By HELEN IDZOREK
The green four-leaf clover with the white H’s may conjure images of raising rabbits or baking a cake.
But 4-H is this and so much more. Youth from large cities to rural areas can and do participate in 4-H. For instance, youth in Los Alamos participate in archery, .22 pistol and shotgun projects as well as competing in the District competition in Raton. New Mexico State University 4H offers a variety of programs including Robotics, Karate, Vegetable Gardening, Fashion Design, even a Clowning project, to name just a few.
4-H has a long history of helping youth “learn by doing”. 4-H focuses on teaching new topics and developing life skills. A decade-long study, completed by a team of researchers at the Institute for Applied Research in Youth Development at Tufts University, is influencing research and practice around the world. The report shows that 4-H youth excel beyond their peers.
4-H’ers are about:
- Four times more likely to make contributions to their communities (Grades 7-12);
- Two times more likely to be civically active (Grades 8-12);
- Two times more likely to make healthier choices (Grade 7);
- Two times more likely to participate in Science, Engineering and Computer Technology programs during out-of- school time (Grades 10 – 12); and
- 4-H girls are two times more likely (Grade 10) and nearly three times more likely (Grade 12) to take part in science programs compared to girls in other out-of- school time activities.
Clubs are the core of 4-H programs. A club is a group of 5 or more youths led by one or more adult leaders. Club size can vary from a small group of kids to one made up of youth from all over the country.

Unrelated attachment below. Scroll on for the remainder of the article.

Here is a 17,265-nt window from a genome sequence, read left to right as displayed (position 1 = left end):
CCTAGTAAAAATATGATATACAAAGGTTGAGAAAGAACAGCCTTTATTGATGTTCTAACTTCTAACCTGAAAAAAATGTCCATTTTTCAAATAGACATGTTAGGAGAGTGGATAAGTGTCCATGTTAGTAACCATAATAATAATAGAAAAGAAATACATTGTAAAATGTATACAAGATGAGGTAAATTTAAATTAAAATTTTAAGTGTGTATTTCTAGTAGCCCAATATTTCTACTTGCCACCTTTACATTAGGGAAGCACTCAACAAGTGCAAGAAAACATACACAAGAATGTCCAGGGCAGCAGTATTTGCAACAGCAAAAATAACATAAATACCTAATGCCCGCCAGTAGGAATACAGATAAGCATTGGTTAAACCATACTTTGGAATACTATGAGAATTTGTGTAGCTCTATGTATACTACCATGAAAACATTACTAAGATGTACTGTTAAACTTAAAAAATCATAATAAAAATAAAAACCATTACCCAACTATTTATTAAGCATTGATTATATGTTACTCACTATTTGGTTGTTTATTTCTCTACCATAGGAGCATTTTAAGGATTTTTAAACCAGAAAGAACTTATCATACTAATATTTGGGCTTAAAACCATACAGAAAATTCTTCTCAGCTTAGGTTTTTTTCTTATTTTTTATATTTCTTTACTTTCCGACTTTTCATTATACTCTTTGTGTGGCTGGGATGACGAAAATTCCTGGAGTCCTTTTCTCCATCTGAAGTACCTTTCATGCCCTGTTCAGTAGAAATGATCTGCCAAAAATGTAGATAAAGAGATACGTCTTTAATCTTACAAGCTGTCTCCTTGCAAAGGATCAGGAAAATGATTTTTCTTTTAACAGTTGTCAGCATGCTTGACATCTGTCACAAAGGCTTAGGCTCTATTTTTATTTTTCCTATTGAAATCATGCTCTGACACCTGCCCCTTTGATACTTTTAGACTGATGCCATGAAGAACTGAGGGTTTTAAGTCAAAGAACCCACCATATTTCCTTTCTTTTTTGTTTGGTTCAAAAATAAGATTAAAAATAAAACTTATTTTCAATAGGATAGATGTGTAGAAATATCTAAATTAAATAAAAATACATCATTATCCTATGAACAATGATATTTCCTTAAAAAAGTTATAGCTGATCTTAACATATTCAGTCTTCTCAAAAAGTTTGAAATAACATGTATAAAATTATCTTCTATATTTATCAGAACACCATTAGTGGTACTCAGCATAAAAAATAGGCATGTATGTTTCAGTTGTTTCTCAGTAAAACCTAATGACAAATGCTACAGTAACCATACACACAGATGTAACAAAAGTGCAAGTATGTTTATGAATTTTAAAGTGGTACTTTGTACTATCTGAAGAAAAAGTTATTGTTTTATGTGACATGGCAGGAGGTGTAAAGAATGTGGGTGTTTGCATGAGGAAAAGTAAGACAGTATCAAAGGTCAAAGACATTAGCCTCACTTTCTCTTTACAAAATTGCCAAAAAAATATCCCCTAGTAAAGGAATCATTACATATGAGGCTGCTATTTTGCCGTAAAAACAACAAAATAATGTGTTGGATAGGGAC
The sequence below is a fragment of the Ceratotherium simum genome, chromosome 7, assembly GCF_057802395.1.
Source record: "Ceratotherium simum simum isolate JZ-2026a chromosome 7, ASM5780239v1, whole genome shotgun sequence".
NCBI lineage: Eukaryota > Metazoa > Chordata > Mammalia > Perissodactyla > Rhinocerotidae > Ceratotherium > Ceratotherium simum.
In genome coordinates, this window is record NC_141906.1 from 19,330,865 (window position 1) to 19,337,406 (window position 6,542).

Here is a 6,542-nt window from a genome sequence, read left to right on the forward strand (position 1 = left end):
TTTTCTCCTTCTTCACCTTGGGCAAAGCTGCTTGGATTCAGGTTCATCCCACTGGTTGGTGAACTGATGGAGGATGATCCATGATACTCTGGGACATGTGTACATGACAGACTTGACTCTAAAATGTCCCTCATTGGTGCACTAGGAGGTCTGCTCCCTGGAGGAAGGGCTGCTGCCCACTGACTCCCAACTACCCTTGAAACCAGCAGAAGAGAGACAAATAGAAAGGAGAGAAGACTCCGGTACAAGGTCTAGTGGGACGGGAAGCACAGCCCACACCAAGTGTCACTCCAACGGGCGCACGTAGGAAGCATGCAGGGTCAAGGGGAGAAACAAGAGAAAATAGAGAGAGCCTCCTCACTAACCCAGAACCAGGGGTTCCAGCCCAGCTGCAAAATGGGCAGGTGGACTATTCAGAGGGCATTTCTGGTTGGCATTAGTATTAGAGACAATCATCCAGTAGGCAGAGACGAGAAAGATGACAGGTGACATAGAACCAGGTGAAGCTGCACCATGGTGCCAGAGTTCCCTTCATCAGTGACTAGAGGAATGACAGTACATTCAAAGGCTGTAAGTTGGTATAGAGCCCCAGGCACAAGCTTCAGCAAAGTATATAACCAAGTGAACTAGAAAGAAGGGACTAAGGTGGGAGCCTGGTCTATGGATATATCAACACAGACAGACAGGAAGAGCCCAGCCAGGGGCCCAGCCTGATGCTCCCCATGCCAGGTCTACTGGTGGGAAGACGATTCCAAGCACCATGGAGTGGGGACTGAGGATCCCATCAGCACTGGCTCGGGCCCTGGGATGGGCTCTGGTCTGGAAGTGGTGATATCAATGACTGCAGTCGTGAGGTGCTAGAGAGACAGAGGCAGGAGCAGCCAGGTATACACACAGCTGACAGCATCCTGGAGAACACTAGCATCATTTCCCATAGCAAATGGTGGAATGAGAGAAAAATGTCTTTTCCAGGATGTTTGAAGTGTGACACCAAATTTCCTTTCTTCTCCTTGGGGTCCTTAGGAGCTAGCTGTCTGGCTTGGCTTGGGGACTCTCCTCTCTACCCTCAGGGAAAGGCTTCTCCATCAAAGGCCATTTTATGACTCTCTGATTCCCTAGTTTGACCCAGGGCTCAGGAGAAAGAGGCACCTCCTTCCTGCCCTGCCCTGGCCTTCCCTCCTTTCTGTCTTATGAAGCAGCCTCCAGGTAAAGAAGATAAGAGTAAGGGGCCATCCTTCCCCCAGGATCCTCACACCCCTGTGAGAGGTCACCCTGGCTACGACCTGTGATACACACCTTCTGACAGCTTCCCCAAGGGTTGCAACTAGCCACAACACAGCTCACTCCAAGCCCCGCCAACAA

Volunteers are crucial to 4-H clubs. Capable, interested adult volunteers are always needed to lead clubs. Training and support are provided so no previous experience is necessary. Once trained, the volunteers facilitate learning in non-formal settings such as club meetings. Volunteers are supported by professional staff, including county 4-H agents who are faculty members of New Mexico State University.
The 4-H year begins October 1 of every year and is open to youth ages 9-18. They are divided into three categories based on age: Novices (ages 9-11); Juniors (12-13); and Seniors (14-18). These youths may exhibit projects in local, regional and state competitions and are eligible for awards. Furthermore, older youth may have the opportunity to participate in other areas of 4-H such as serving on Teen Council.
Cloverbuds is a non-competitive 4-H program for youth ages 5-8. These youths often sample a variety of projects and do not enter into competitions. There is no charge to participate in 4-H though clubs may choose to charge dues.
4-H operates in every county in New Mexico. There will be an informational meeting about 4-H from 5:30-7:30 p.m., Tuesday, October 4, at the Sportsmen’s Club on Rendija Rd in Los Alamos.
For more information about 4H in Los Alamos County contact the Cooperative Extension Service at 505.662.2656. Source: www.4h.org
Helen Idzorek is the Family and Consumer Sciences/4-H Agent for NMSU Cooperative Extension Service. She can be reached via email at firstname.lastname@example.org or at 505.662.2656. The Los Alamos County Cooperative Extension Service is located in the Community Building at 475 20th St, Suite A, Los Alamos, NM 87544. Find them on facebook or visit their website at www.losalamosextension.nmsu.edu New Mexico State University is an affirmative action/equal opportunity employer and educator. NMSU and the U.S. Department of Agriculture cooperating.